Finally, there are a few potential poison pills in what is being proposed:

  • The enforcement-first approach is engineered to provide political cover for both sides if negotiations break down or bills fail to win approval — one political party can point to concerns over border security and the other can score political points by highlighting its rival’s intransigence;
  • We again see the notion that those currently out of status must “go to the back of the line,” but it is unclear precisely what is meant by this. For some visa categories (see the recent Visa Bulletin here) the “back of the line” is a far-flung place 16, 19, or even 23 years in the past.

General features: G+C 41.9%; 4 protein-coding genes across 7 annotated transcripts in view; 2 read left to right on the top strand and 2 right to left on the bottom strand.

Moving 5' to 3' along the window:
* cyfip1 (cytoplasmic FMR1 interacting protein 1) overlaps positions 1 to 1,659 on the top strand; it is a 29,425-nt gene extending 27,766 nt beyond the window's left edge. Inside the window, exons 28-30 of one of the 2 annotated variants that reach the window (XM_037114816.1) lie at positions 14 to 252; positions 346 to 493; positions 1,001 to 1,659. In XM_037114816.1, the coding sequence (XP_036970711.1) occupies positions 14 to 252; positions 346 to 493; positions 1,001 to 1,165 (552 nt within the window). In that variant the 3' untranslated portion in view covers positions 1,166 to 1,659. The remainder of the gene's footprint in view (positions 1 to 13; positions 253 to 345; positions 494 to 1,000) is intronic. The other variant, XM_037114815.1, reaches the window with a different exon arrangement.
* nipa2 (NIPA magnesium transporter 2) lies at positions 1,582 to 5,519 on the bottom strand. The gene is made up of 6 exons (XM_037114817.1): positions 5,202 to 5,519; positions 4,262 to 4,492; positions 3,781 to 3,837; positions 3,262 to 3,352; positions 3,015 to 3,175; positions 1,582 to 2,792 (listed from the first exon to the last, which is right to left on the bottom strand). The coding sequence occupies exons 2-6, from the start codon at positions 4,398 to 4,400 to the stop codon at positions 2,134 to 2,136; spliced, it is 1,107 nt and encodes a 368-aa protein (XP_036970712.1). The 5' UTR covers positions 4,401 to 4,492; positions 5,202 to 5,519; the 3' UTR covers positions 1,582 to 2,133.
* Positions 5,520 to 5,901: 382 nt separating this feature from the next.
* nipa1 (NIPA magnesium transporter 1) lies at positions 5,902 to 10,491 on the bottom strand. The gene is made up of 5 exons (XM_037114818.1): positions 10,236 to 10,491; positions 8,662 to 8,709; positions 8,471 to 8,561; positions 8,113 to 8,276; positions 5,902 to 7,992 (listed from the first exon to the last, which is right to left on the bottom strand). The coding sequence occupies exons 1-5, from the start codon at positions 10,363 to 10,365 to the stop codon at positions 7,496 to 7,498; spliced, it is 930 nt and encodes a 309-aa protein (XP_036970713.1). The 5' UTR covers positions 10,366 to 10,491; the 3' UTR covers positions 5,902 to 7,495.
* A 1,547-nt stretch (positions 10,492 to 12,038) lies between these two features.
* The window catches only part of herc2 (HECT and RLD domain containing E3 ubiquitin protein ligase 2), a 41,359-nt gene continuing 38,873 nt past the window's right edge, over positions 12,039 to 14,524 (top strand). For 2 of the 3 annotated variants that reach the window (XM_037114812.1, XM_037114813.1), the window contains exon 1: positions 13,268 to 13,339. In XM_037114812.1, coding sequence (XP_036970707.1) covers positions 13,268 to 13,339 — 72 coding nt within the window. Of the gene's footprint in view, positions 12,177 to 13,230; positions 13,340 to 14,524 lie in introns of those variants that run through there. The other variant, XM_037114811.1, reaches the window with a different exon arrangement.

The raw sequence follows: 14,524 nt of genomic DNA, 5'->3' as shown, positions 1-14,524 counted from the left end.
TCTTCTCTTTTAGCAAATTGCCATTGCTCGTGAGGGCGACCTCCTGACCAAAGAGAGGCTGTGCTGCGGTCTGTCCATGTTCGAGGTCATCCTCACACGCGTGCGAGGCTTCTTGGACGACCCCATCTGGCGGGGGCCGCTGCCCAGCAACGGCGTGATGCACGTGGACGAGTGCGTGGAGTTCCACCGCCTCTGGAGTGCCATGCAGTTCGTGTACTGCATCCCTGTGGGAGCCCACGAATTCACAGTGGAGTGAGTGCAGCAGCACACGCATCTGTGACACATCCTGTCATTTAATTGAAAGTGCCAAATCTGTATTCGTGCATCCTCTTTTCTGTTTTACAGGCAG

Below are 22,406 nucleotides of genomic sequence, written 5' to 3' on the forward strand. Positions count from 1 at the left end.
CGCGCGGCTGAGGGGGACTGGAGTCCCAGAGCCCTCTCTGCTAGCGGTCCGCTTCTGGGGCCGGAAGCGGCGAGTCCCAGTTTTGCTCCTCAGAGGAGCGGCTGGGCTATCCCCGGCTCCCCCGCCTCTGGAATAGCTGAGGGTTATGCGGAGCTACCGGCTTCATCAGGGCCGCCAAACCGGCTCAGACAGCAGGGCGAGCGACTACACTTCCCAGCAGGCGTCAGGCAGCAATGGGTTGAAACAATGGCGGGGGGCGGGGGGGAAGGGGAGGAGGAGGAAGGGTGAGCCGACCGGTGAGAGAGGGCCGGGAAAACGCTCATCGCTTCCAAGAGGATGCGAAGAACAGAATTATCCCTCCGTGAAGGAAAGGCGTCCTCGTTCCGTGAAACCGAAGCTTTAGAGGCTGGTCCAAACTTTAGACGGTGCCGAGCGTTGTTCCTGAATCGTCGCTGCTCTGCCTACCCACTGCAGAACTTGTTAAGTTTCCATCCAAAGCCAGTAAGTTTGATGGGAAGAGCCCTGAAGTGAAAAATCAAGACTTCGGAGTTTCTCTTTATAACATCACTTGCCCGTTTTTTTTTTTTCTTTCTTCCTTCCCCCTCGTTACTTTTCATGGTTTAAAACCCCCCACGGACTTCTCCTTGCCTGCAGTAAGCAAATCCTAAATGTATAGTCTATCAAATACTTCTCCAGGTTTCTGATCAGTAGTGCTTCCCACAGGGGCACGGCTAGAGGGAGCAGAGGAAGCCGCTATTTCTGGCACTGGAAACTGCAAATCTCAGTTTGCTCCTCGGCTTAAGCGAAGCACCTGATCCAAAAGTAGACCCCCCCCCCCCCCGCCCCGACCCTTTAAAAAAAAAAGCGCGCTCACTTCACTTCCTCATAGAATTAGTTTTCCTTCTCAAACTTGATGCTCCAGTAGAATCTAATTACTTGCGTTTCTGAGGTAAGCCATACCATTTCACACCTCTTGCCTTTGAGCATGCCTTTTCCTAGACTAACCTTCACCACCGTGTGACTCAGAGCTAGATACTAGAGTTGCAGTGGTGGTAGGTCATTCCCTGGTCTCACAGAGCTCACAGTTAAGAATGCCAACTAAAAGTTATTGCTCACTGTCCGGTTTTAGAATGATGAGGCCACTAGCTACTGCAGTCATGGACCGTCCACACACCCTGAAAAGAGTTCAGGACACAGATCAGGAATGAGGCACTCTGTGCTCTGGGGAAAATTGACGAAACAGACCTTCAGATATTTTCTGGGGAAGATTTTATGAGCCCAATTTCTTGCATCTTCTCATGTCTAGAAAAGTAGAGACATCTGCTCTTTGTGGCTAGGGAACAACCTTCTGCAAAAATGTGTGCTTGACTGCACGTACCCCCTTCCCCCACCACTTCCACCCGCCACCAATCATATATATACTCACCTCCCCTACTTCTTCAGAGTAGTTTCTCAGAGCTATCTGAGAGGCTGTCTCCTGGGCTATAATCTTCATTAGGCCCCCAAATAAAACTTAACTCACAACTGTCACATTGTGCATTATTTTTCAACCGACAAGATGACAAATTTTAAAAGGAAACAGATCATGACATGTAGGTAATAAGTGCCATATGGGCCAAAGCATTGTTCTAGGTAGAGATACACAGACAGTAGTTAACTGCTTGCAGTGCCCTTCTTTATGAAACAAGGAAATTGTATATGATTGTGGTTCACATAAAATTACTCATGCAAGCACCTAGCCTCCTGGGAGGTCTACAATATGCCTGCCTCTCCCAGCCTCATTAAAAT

• Universal employment authorization — many observers say that to truly achieve robust, universal employment verification the U.S. would have to implement a national identification card that every authorized worker would bear. Such a proposal faces staunch opposition from civil liberties advocates from both ends of the political spectrum.
  • Ours is still a bicameral legislature, and any proposal must appeal not only to a handful of Republican Senators but also to enough Republicans in the House to make it to a vote and survive. The attitude that the Republican Party must moderate its policies if it is to survive is not one that is universally held.

All in all, we have this week signs of progress but nothing upon which to make firm plans or even friendly bets. President Obama will weigh in when he visits Las Vegas tomorrow and we will continue to keep an eye on these developments.